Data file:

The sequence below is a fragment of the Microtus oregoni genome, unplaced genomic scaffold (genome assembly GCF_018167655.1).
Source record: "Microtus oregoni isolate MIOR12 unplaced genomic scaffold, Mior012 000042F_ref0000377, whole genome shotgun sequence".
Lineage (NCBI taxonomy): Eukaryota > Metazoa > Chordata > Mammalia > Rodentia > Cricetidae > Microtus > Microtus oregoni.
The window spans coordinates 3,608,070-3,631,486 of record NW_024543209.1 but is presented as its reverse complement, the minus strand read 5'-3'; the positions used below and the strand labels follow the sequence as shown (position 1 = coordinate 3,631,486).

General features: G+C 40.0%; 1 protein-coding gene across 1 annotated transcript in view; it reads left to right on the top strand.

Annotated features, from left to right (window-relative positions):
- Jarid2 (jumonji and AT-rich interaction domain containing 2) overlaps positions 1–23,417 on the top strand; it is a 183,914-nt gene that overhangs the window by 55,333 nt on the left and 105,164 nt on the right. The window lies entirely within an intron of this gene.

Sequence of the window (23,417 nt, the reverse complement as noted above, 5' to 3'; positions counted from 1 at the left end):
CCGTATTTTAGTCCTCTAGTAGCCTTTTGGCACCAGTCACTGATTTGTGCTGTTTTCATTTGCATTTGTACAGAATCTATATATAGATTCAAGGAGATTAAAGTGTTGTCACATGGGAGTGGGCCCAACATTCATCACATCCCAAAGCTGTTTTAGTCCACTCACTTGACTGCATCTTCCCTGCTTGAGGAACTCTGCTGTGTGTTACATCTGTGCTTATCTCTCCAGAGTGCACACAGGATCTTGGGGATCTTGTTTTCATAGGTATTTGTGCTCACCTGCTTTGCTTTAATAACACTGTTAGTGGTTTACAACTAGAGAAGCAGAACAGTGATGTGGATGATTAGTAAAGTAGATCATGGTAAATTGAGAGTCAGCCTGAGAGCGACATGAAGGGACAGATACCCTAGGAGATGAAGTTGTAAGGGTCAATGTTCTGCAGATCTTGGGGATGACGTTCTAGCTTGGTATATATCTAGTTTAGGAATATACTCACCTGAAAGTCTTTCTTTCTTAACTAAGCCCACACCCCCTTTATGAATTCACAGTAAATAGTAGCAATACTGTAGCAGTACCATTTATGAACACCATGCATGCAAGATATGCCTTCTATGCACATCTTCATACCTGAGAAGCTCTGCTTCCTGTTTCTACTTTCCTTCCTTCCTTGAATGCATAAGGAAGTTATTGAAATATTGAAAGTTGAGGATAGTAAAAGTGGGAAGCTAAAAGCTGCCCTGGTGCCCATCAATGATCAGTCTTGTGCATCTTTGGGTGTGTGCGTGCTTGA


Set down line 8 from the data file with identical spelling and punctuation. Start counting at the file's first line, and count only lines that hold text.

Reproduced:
Sequence of the window (23,417 nt, the reverse complement as noted above, 5' to 3'; positions counted from 1 at the left end):